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14pc of inquiries about advisers, FMA says

The number of financial adviser inquiries made to the Financial Markets Authority is steady year-on-year, the regulator's latest annual report shows.

Thursday, September 28th 2017, 6:00AM 4 Comments

The report for the financial year ended June 30 showed that 14% of its inquiries in the 2016/2017 and in the 2015/2016 year related to the Financial Advisers Act.

There were 436 in the most recent year.

That ranked below inquiries relating to the Financial Markets Conduct Act and general FMA processes.

Chairman Murray Jack said, during the year, the FMA had reviewed its strategic planning to make sure its new increased funding was directed to its key areas of focus.

“In addition to feedback from those we regulate, this review was also informed by the IMF assessment and Deloitte’s evaluation of our effectiveness and efficiency.”

The FMA said it would release the findings of its report into replacement insurance business by the end of this year.

FMA chief executive Rob Everett said a key development in the year had been the move to set conduct expectations for the industry.

“We have outlined our expectations for industry conduct. We are committed to contributing to high standards of behaviour. Therefore we expect a healthy debate – and sometimes resistance – about the influence we want to exert on how providers engage with their customers. We encourage, guide, and occasionally compel, providers and intermediaries to think about how they are serving their customers. We also want to encourage and help investors to make well-informed decisions. We must work on both sides of the fence to create a safe and more transparent environment."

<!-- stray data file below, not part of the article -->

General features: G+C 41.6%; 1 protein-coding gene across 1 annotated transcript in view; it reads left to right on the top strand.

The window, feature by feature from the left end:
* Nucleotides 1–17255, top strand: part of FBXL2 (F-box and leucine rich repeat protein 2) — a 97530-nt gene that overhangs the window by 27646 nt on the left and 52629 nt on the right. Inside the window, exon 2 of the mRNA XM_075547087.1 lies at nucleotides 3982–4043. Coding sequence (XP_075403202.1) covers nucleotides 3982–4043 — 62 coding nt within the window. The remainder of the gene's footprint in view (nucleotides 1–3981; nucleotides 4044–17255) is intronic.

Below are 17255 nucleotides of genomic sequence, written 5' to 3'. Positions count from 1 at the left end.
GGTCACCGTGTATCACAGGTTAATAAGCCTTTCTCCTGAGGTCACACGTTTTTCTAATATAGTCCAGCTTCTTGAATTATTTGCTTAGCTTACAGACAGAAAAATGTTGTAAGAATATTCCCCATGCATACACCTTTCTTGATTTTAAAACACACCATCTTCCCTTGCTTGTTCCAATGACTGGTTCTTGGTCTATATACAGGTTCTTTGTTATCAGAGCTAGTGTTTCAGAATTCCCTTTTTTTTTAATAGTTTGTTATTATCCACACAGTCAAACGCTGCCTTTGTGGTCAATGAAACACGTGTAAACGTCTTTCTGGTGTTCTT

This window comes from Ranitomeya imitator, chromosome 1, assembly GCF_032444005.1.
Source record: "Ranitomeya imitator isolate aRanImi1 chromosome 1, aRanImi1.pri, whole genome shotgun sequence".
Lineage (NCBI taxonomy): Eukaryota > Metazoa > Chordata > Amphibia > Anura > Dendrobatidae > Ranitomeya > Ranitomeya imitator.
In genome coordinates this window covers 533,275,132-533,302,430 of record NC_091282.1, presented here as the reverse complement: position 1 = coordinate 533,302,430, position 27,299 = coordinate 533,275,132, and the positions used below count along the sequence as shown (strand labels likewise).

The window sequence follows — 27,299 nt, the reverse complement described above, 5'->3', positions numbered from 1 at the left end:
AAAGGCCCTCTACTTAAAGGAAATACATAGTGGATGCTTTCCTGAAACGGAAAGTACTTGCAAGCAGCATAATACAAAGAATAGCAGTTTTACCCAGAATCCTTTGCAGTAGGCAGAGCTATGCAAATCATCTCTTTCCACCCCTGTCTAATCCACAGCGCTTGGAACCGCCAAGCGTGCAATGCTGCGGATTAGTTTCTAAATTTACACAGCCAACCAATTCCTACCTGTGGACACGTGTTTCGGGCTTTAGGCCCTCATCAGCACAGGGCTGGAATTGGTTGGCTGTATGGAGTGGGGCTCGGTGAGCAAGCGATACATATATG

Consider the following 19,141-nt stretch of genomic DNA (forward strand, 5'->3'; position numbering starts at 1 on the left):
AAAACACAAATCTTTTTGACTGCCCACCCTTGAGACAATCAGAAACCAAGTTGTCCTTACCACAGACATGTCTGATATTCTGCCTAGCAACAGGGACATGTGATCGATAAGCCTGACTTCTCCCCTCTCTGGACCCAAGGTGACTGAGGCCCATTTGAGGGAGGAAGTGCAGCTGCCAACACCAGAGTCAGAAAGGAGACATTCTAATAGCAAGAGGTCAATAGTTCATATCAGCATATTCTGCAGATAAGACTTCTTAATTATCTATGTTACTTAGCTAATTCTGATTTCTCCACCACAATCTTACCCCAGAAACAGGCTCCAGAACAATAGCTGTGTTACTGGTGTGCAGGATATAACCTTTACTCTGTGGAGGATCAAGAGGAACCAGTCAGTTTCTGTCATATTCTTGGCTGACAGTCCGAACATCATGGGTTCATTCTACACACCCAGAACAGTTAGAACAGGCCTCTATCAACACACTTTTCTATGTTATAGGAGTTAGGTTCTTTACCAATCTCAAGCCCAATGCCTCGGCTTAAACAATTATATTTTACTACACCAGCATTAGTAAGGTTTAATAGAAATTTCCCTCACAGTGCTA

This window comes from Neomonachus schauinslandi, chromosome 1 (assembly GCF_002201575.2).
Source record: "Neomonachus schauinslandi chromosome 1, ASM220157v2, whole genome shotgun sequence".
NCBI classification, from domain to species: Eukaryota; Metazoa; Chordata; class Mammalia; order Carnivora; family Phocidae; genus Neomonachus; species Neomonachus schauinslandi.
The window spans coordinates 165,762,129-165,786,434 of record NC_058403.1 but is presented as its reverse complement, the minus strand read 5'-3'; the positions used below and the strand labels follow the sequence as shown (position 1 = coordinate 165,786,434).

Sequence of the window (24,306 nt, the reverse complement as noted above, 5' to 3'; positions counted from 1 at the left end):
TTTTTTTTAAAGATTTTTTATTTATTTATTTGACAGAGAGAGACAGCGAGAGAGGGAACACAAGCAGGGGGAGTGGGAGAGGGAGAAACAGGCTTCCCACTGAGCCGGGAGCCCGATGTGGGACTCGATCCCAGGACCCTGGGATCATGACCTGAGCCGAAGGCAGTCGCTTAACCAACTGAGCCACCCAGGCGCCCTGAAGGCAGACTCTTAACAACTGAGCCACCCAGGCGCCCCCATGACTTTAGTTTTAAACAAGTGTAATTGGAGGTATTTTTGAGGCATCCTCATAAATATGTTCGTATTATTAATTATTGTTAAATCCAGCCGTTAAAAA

The report also noted the FMA had completed its court action against Mark Warminger and the licensing of regulated services in the past year.

Meanwhile, it is advertising for a new board member, with significant background in economics and regulatory systems "as they relate to financial markets".

It said the candidate would need to have extensive governance experience, a clear sense of public accountability and capability to provide intellectual and strategic leadership.

Board members are paid $31,620 a year and $1580 a day for divisional preparation and meetings.



Tags: conduct financial advisers Financial Advisers Act Financial Markets Conduct Act FMA regulation Rob Everett

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Comments from our readers

On 28 September 2017 at 9:25 am Brent Sheather said:
I think any reasonable person would take exception to Rob Everett’s comment that “we are committed to contributing to higher standards of behaviour”. That might be true overall as regards the retail advisory space but Mr Everett made it very clear with his infamous “polo shirt” comment that the FMA’s expectations of behaviour are less “higher” for vertically integrated providers. He made it clear with that comment, that financial providers who choose to only sell their own high cost products are doing the right thing, which a reasonable person would not buy, that that low standard of behaviour is okay with the FMA and meets the test of putting clients’ interests first. That sort of double standard not only looks wrong to any person with average intelligence it also looks wrong to the regulator in the UK who in their recent Threat Analysis highlighted vertically integrated organisations and the related potential for conflicted advice as an issue they need to do something about.